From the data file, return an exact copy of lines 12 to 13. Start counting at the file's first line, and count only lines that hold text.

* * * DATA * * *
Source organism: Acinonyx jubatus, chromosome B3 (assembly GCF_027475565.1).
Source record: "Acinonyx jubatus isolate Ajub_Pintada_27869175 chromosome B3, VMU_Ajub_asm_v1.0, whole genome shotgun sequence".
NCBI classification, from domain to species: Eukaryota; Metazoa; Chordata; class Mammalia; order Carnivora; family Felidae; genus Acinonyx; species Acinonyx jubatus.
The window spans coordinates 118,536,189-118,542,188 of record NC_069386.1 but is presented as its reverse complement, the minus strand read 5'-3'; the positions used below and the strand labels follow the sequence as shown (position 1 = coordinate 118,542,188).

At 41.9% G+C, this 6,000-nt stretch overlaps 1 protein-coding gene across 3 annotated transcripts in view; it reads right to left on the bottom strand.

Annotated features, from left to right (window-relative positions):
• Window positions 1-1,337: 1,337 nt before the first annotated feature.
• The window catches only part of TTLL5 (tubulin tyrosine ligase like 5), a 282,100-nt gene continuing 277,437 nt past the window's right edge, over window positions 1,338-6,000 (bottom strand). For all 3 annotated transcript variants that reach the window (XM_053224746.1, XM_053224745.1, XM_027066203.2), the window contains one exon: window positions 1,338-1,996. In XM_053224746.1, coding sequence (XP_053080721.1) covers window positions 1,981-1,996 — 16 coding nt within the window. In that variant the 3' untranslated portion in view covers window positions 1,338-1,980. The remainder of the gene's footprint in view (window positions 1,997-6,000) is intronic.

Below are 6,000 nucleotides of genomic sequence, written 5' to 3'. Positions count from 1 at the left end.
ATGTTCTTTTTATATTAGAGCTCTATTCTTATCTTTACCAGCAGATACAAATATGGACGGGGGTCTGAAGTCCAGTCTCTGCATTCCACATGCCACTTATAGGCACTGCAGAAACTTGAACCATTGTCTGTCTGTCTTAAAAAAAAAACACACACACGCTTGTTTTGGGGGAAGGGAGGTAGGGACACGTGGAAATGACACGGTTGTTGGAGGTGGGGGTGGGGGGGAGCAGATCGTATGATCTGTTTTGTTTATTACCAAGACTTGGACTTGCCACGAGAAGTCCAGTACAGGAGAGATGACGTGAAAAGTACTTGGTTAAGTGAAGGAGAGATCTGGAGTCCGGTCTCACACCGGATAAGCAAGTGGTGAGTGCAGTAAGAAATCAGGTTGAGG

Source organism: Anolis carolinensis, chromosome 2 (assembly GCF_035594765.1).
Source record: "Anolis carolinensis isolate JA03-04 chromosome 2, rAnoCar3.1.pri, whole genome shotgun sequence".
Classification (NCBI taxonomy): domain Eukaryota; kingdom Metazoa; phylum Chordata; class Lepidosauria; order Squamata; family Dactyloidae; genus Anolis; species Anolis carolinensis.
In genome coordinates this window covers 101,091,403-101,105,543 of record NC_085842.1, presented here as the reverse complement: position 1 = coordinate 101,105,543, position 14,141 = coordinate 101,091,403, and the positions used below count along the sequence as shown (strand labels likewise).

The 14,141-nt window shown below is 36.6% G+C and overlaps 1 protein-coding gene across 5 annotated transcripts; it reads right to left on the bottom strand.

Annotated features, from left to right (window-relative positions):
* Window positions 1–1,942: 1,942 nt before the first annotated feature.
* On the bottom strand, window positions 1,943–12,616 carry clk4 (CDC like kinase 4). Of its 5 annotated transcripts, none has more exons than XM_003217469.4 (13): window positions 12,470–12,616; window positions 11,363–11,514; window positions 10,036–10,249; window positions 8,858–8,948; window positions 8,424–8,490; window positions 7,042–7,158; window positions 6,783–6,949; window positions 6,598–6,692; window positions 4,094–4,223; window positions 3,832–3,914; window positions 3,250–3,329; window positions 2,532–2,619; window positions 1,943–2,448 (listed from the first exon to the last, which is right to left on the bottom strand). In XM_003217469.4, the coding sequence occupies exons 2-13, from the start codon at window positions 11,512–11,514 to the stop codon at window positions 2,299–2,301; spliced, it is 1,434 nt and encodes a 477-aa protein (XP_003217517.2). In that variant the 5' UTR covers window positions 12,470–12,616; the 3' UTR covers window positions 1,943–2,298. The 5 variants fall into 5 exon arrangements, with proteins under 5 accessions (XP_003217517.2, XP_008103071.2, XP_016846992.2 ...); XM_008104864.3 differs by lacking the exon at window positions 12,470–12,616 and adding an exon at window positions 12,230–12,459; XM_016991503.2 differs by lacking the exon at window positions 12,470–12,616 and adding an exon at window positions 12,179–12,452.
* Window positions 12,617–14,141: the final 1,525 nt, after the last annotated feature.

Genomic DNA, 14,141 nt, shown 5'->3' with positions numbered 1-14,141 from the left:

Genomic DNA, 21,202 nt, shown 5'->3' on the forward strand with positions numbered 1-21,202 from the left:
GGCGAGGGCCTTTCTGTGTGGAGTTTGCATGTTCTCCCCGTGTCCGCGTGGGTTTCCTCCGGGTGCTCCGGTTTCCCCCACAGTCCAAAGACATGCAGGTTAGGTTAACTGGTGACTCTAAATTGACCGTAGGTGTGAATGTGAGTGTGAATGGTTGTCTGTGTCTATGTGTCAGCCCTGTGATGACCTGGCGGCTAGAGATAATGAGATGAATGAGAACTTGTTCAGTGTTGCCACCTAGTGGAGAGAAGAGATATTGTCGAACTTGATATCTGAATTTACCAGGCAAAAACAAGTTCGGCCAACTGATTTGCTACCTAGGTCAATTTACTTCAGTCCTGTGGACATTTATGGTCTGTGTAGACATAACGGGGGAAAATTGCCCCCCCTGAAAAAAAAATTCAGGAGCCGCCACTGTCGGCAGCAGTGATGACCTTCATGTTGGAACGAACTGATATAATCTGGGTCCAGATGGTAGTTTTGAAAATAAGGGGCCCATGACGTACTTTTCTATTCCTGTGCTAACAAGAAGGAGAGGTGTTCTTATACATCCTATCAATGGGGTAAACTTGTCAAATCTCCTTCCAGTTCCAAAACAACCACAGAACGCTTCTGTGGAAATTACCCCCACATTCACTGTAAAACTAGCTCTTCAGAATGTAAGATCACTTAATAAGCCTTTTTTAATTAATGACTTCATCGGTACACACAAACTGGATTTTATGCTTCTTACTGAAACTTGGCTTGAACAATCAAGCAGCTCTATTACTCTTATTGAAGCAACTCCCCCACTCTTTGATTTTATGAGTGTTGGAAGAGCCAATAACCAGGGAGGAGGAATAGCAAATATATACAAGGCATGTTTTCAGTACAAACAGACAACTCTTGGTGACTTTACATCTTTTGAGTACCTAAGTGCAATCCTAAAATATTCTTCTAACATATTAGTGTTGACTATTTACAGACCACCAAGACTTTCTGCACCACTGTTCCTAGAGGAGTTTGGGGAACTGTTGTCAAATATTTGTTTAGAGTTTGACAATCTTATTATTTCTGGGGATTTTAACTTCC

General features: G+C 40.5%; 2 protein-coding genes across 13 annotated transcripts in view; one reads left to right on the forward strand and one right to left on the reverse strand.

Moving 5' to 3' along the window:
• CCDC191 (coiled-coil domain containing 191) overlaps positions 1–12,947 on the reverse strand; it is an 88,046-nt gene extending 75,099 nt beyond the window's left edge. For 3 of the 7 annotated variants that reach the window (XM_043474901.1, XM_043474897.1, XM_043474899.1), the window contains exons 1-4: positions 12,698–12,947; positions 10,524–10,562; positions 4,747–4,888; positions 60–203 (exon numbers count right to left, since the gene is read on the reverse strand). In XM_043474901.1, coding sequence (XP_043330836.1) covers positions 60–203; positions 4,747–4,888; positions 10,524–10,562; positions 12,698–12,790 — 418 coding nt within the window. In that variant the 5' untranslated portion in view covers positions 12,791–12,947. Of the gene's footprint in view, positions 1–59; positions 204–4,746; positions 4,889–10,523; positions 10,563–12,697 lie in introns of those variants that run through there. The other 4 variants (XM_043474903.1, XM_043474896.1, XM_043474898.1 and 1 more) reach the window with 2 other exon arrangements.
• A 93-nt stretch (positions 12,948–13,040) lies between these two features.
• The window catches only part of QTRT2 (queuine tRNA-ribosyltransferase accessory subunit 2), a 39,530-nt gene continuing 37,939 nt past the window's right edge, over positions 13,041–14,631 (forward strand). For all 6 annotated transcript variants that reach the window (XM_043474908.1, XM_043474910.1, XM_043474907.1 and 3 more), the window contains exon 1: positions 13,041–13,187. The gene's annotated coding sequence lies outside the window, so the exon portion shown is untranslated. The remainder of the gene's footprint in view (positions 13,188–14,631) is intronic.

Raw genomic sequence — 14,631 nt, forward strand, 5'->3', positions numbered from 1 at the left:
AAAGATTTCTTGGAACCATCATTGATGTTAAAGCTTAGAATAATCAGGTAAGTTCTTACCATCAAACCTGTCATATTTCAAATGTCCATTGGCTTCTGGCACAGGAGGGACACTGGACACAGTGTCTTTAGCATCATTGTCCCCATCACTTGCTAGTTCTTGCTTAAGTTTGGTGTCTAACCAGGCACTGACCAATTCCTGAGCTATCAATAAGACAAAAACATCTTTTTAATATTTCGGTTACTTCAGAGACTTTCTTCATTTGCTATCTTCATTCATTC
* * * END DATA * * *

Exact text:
Source record: "Anolis carolinensis isolate JA03-04 chromosome 2, rAnoCar3.1.pri, whole genome shotgun sequence".
Classification (NCBI taxonomy): domain Eukaryota; kingdom Metazoa; phylum Chordata; class Lepidosauria; order Squamata; family Dactyloidae; genus Anolis; species Anolis carolinensis.